For more than 150 years, the international community’s assistance to those affected by war, civil strife and natural disasters has been guided by four clear and succinct principles: humanity, impartiality, neutrality and independence.
The humanitarian environment has changed significantly in recent years, largely as a result of dramatic increases in refugees and the social, political, economic and environmental impacts of climate change. As a consequence, the principles that underlie and motivate humanitarian responses need to be revised.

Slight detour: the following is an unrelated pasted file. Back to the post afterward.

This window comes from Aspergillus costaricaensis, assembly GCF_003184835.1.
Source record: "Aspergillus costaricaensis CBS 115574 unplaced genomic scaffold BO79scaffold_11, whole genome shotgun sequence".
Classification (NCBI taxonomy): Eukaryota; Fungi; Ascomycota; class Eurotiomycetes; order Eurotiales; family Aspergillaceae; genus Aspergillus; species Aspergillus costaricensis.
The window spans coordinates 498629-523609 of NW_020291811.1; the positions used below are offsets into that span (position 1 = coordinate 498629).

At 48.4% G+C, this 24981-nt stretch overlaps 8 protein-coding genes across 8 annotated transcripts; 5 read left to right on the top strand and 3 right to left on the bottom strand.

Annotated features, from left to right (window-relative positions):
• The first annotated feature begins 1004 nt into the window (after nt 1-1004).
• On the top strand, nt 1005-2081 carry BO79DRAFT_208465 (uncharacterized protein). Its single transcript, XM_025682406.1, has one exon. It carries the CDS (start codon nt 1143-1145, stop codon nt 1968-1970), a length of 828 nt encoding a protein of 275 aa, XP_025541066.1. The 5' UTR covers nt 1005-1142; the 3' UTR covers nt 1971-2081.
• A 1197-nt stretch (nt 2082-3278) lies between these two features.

This paper proposes four new principles that would better direct humanitarian action in the current environment: equity, solidarity, compassion and diversity.
"It is entirely expected that these four new principles will be contested and further alternatives will be suggested. Such a debate would be welcomed."
Prof Matthew Clarke
This paper discusses the deepening complexity of modern humanitarian emergencies and resulting declining suitability of each of the four original principles, before considering the four new suggested principles.
Skills for the future humanitarian practitioner: a conversation with Dr Hugo Slim